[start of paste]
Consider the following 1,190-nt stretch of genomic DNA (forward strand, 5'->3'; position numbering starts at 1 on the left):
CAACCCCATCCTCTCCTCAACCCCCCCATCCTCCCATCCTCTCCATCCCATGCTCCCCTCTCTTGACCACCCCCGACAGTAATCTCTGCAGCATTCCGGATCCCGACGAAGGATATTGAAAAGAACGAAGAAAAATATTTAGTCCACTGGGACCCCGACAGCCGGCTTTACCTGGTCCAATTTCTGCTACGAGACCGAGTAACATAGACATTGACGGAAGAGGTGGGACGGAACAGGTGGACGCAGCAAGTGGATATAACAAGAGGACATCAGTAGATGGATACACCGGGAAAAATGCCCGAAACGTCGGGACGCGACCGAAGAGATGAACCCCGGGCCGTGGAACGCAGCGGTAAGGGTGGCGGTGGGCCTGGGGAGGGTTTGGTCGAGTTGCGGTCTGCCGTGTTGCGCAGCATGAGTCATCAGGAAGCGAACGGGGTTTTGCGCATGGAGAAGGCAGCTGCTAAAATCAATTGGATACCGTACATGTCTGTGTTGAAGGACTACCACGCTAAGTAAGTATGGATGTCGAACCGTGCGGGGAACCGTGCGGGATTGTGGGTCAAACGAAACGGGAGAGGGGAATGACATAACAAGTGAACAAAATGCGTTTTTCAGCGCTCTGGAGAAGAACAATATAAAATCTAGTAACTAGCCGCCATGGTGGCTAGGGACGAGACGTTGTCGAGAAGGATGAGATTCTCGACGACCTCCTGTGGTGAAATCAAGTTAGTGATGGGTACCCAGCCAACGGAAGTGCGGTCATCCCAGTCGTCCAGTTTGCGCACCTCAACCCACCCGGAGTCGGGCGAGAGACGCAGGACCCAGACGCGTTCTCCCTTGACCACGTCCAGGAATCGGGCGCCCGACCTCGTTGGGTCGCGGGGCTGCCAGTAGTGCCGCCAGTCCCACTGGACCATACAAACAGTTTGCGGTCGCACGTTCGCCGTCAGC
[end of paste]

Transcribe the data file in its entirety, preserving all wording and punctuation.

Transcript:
Consider the following 1,190-nt stretch of genomic DNA (forward strand, 5'->3'; position numbering starts at 1 on the left):
CAACCCCATCCTCTCCTCAACCCCCCCATCCTCCCATCCTCTCCATCCCATGCTCCCCTCTCTTGACCACCCCCGACAGTAATCTCTGCAGCATTCCGGATCCCGACGAAGGATATTGAAAAGAACGAAGAAAAATATTTAGTCCACTGGGACCCCGACAGCCGGCTTTACCTGGTCCAATTTCTGCTACGAGACCGAGTAACATAGACATTGACGGAAGAGGTGGGACGGAACAGGTGGACGCAGCAAGTGGATATAACAAGAGGACATCAGTAGATGGATACACCGGGAAAAATGCCCGAAACGTCGGGACGCGACCGAAGAGATGAACCCCGGGCCGTGGAACGCAGCGGTAAGGGTGGCGGTGGGCCTGGGGAGGGTTTGGTCGAGTTGCGGTCTGCCGTGTTGCGCAGCATGAGTCATCAGGAAGCGAACGGGGTTTTGCGCATGGAGAAGGCAGCTGCTAAAATCAATTGGATACCGTACATGTCTGTGTTGAAGGACTACCACGCTAAGTAAGTATGGATGTCGAACCGTGCGGGGAACCGTGCGGGATTGTGGGTCAAACGAAACGGGAGAGGGGAATGACATAACAAGTGAACAAAATGCGTTTTTCAGCGCTCTGGAGAAGAACAATATAAAATCTAGTAACTAGCCGCCATGGTGGCTAGGGACGAGACGTTGTCGAGAAGGATGAGATTCTCGACGACCTCCTGTGGTGAAATCAAGTTAGTGATGGGTACCCAGCCAACGGAAGTGCGGTCATCCCAGTCGTCCAGTTTGCGCACCTCAACCCACCCGGAGTCGGGCGAGAGACGCAGGACCCAGACGCGTTCTCCCTTGACCACGTCCAGGAATCGGGCGCCCGACCTCGTTGGGTCGCGGGGCTGCCAGTAGTGCCGCCAGTCCCACTGGACCATACAAACAGTTTGCGGTCGCACGTTCGCCGTCAGC